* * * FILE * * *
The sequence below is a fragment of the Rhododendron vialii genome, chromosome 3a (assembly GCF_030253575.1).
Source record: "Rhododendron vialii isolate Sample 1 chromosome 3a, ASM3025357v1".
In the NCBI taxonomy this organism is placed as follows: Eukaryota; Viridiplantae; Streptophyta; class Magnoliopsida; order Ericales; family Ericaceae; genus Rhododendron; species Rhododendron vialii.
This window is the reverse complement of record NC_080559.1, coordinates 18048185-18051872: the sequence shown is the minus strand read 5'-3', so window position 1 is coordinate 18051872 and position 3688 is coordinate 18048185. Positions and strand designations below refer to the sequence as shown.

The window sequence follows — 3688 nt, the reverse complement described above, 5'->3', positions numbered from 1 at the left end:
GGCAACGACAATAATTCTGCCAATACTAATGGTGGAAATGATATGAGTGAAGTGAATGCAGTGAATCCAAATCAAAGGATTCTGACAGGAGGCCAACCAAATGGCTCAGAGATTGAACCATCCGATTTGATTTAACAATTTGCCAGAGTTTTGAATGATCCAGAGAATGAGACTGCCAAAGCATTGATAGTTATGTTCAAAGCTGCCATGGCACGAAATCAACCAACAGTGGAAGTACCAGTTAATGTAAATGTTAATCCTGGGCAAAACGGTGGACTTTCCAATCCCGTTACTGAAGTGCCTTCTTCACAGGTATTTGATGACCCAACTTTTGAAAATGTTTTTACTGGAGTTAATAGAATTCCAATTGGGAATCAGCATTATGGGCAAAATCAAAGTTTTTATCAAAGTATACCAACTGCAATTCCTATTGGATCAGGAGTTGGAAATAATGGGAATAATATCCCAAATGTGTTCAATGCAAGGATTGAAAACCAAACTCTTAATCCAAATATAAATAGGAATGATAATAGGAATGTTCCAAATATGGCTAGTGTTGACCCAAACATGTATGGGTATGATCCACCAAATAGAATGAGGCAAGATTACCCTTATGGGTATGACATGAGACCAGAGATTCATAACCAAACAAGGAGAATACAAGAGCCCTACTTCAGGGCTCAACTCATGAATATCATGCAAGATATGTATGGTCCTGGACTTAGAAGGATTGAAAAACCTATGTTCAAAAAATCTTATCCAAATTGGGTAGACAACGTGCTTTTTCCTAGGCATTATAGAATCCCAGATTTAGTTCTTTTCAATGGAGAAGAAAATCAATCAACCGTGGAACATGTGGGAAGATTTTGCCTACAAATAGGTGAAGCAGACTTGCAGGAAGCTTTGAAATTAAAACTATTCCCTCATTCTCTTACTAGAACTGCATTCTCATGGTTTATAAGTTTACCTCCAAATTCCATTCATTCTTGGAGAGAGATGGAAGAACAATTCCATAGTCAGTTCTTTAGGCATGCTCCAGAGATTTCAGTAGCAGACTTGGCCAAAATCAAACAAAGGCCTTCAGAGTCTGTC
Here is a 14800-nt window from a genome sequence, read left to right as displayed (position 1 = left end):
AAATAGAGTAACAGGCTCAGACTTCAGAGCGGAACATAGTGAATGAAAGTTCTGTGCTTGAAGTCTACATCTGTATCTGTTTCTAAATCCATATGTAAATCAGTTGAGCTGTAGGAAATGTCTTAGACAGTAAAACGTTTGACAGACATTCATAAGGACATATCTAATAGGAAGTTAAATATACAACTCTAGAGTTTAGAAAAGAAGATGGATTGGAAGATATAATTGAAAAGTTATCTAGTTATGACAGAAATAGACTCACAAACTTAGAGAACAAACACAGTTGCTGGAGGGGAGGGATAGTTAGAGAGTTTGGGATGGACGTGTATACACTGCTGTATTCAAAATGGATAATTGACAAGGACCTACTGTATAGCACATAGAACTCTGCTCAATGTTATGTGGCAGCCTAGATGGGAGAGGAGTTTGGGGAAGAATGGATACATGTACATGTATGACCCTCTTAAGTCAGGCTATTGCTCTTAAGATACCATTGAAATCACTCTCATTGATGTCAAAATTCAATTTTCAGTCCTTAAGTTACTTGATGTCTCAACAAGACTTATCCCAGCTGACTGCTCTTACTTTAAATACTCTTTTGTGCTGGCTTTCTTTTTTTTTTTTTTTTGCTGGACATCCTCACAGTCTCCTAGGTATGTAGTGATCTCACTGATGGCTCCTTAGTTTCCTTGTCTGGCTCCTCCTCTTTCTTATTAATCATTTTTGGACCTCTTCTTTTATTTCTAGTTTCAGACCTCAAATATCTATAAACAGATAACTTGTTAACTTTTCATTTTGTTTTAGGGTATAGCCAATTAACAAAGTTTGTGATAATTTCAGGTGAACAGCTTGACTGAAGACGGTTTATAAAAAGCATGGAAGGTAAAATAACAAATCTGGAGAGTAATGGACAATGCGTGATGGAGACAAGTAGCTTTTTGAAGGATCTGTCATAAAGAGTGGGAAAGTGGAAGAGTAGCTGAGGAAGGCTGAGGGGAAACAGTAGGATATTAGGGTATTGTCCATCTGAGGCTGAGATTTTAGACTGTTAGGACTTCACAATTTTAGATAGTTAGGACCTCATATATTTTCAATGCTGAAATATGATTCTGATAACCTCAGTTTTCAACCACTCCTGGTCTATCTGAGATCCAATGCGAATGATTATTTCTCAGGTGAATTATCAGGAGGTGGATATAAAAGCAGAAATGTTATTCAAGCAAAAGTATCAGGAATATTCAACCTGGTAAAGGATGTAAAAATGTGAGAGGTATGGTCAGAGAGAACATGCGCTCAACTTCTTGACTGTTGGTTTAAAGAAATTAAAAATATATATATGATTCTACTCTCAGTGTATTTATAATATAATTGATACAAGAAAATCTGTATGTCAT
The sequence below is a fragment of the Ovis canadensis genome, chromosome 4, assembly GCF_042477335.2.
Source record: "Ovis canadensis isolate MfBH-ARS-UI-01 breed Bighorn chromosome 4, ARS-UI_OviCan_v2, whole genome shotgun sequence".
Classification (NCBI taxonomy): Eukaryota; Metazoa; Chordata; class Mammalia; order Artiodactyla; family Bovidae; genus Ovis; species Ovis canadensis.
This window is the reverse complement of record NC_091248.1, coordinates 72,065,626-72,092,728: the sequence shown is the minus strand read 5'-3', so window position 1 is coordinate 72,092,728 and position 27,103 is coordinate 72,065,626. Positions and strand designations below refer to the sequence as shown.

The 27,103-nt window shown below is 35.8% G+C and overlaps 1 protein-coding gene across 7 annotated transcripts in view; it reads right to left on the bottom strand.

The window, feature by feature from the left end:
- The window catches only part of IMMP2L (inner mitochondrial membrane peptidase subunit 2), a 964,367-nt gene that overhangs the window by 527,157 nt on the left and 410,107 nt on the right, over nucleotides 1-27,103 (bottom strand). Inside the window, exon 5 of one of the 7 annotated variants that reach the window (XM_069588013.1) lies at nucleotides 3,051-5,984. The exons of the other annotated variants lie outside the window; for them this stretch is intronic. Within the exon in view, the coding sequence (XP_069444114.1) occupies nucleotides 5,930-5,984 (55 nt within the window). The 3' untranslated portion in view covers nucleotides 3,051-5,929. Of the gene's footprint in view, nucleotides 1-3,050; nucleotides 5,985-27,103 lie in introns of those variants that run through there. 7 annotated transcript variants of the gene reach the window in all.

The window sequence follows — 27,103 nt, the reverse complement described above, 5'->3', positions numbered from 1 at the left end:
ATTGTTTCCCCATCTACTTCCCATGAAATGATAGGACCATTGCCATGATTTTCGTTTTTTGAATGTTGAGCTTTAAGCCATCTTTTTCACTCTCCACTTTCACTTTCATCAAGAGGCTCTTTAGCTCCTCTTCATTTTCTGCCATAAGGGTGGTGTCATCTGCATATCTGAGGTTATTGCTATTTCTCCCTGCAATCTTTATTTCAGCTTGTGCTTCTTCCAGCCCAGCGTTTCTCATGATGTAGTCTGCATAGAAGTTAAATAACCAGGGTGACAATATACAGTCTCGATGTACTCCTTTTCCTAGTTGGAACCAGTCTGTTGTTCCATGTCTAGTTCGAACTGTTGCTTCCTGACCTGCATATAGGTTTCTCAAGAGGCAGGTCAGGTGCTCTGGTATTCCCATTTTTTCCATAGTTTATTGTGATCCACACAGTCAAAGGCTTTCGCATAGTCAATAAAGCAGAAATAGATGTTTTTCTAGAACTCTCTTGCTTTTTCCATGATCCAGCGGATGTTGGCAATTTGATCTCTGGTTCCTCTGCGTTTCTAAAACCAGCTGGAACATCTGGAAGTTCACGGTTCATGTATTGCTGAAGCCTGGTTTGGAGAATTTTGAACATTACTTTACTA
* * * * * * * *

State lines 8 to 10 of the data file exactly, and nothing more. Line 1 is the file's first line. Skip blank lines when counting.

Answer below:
AAATAGAGTAACAGGCTCAGACTTCAGAGCGGAACATAGTGAATGAAAGTTCTGTGCTTGAAGTCTACATCTGTATCTGTTTCTAAATCCATATGTAAATCAGTTGAGCTGTAGGAAATGTCTTAGACAGTAAAACGTTTGACAGACATTCATAAGGACATATCTAATAGGAAGTTAAATATACAACTCTAGAGTTTAGAAAAGAAGATGGATTGGAAGATATAATTGAAAAGTTATCTAGTTATGACAGAAATAGACTCACAAACTTAGAGAACAAACACAGTTGCTGGAGGGGAGGGATAGTTAGAGAGTTTGGGATGGACGTGTATACACTGCTGTATTCAAAATGGATAATTGACAAGGACCTACTGTATAGCACATAGAACTCTGCTCAATGTTATGTGGCAGCCTAGATGGGAGAGGAGTTTGGGGAAGAATGGATACATGTACATGTATGACCCTCTTAAGTCAGGCTATTGCTCTTAAGATACCATTGAAATCACTCTCATTGATGTCAAAATTCAATTTTCAGTCCTTAAGTTACTTGATGTCTCAACAAGACTTATCCCAGCTGACTGCTCTTACTTTAAATACTCTTTTGTGCTGGCTTTCTTTTTTTTTTTTTTTTGCTGGACATCCTCACAGTCTCCTAGGTATGTAGTGATCTCACTGATGGCTCCTTAGTTTCCTTGTCTGGCTCCTCCTCTTTCTTATTAATCATTTTTGGACCTCTTCTTTTATTTCTAGTTTCAGACCTCAAATATCTATAAACAGATAACTTGTTAACTTTTCATTTTGTTTTAGGGTATAGCCAATTAACAAAGTTTGTGATAATTTCAGGTGAACAGCTTGACTGAAGACGGTTTATAAAAAGCATGGAAGGTAAAATAACAAATCTGGAGAGTAATGGACAATGCGTGATGGAGACAAGTAGCTTTTTGAAGGATCTGTCATAAAGAGTGGGAAAGTGGAAGAGTAGCTGAGGAAGGCTGAGGGGAAACAGTAGGATATTAGGGTATTGTCCATCTGAGGCTGAGATTTTAGACTGTTAGGACTTCACAATTTTAGATAGTTAGGACCTCATATATTTTCAATGCTGAAATATGATTCTGATAACCTCAGTTTTCAACCACTCCTGGTCTATCTGAGATCCAATGCGAATGATTATTTCTCAGGTGAATTATCAGGAGGTGGATATAAAAGCAGAAATGTTATTCAAGCAAAAGTATCAGGAATATTCAACCTGGTAAAGGATGTAAAAATGTGAGAGGTATGGTCAGAGAGAACATGCGCTCAACTTCTTGACTGTTGGTTTAAAGAAATTAAAAATATATATATGATTCTACTCTCAGTGTATTTATAATATAATTGATACAAGAAAATCTGTATGTCAT
The sequence below is a fragment of the Ovis canadensis genome, chromosome 4, assembly GCF_042477335.2.
Source record: "Ovis canadensis isolate MfBH-ARS-UI-01 breed Bighorn chromosome 4, ARS-UI_OviCan_v2, whole genome shotgun sequence".